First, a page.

Final Words From Uganda

We have a really slow connection tonight, so this post is going to be really short…just the highlights!!

We had a pretty normal day today (by Ugandan standards) and have really enjoyed our last full day here at GSF. We finished up all we needed to do today in Kampala to prepare for my return trip in January.
We spent the day hanging out with Joyce and had dinner tonight with three girls who are here from the States. Two of them are here on medical mission and the other on teaching mission. They made tacos and apple crisp…it was the best meal we have had since arriving a week ago! They had Texas Pete!!!

There is another family here going through the adoption process too. This morning they went for their ruling and were granted custody of their two boys. It was great news and everyone here was so excited for them. It filled us with much hope looking forward to our ruling date in January.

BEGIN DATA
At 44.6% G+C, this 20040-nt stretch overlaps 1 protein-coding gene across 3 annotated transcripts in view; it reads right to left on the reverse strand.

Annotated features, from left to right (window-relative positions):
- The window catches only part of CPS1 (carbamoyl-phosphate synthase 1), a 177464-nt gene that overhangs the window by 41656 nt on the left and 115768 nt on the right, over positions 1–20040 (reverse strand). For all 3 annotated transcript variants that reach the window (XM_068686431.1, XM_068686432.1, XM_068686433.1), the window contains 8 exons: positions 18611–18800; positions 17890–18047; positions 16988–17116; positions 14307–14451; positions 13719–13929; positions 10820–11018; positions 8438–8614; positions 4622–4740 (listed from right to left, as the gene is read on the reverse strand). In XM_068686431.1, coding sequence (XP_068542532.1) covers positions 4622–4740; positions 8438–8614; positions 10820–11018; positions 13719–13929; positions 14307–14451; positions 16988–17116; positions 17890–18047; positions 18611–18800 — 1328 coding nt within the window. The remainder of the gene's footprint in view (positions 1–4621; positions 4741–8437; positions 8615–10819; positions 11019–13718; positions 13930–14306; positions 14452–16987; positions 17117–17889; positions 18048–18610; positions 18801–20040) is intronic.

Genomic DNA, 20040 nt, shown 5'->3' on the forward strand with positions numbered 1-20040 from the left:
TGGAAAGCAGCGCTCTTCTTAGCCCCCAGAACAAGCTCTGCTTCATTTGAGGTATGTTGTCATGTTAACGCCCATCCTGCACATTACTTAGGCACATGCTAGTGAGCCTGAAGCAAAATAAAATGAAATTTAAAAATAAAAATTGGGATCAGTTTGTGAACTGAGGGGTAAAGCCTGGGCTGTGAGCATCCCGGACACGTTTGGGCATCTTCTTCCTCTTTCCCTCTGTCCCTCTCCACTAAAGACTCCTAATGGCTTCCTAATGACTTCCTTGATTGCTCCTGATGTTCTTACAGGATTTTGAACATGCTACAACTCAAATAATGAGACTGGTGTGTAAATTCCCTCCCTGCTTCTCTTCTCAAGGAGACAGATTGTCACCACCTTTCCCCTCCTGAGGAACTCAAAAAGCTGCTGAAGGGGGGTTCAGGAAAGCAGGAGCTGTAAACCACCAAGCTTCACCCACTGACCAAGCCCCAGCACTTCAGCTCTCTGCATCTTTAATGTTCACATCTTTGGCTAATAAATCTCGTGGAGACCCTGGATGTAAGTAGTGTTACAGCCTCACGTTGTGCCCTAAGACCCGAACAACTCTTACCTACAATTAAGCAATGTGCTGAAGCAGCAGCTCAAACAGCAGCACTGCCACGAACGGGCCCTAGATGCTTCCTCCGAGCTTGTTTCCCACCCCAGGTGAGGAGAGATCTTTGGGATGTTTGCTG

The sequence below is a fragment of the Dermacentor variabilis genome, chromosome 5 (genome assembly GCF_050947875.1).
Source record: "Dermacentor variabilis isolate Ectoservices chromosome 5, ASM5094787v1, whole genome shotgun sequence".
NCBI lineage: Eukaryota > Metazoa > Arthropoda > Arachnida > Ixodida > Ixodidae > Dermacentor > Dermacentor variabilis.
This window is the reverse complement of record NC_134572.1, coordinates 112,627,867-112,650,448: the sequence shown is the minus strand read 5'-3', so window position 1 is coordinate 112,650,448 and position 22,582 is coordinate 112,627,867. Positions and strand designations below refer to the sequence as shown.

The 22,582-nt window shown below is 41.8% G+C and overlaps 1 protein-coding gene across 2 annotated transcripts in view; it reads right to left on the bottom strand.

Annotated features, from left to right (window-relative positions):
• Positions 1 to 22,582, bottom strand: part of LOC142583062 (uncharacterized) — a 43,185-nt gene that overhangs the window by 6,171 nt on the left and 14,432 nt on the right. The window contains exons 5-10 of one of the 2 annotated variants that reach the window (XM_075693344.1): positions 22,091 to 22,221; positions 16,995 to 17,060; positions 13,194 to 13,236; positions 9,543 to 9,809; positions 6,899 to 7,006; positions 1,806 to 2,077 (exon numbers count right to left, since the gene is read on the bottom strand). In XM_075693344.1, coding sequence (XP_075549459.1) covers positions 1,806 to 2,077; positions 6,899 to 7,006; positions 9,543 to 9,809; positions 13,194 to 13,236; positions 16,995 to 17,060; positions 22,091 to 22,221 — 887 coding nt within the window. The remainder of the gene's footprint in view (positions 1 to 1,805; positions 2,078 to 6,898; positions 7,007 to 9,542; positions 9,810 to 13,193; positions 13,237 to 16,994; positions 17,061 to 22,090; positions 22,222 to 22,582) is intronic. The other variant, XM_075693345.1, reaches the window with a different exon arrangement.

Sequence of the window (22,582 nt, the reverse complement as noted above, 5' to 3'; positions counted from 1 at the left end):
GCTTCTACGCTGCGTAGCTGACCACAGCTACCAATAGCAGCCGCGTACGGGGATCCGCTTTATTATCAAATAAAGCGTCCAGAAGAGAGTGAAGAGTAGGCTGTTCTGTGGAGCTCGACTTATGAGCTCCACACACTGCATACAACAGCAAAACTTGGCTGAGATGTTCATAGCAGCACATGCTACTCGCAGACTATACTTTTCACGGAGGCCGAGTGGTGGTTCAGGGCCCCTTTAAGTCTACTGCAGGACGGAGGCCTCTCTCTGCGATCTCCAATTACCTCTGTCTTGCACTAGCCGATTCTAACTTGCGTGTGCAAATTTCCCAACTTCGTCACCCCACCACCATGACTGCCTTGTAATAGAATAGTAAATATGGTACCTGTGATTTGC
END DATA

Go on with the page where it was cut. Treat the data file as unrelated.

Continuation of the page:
We fly out of here at 12:40am Wednesday morning, and will have to leave the orphanage at 4pm Tuesday to get there on time. It is going to be hard to say goodbye to Joyce, as well as everyone else here. Since we have been twice now, this actually feels like home when we are here, and we have really settled into life here. There are so many great people here doing amazing work in the name of Christ. I have been blessed to know them.

Before I wrap up tonight, I want to thank everyone who has been following the blog. Yesterday we had over 90 people read our last post. It gives us so much encouragement to know so many people are praying for us and standing with us in this process. I have so much to share about this trip and our adoption, and I will continue to update you guys after our return home this week.


Hope and Helplessness

High and low, celebration and mourning… that is how today began an ended.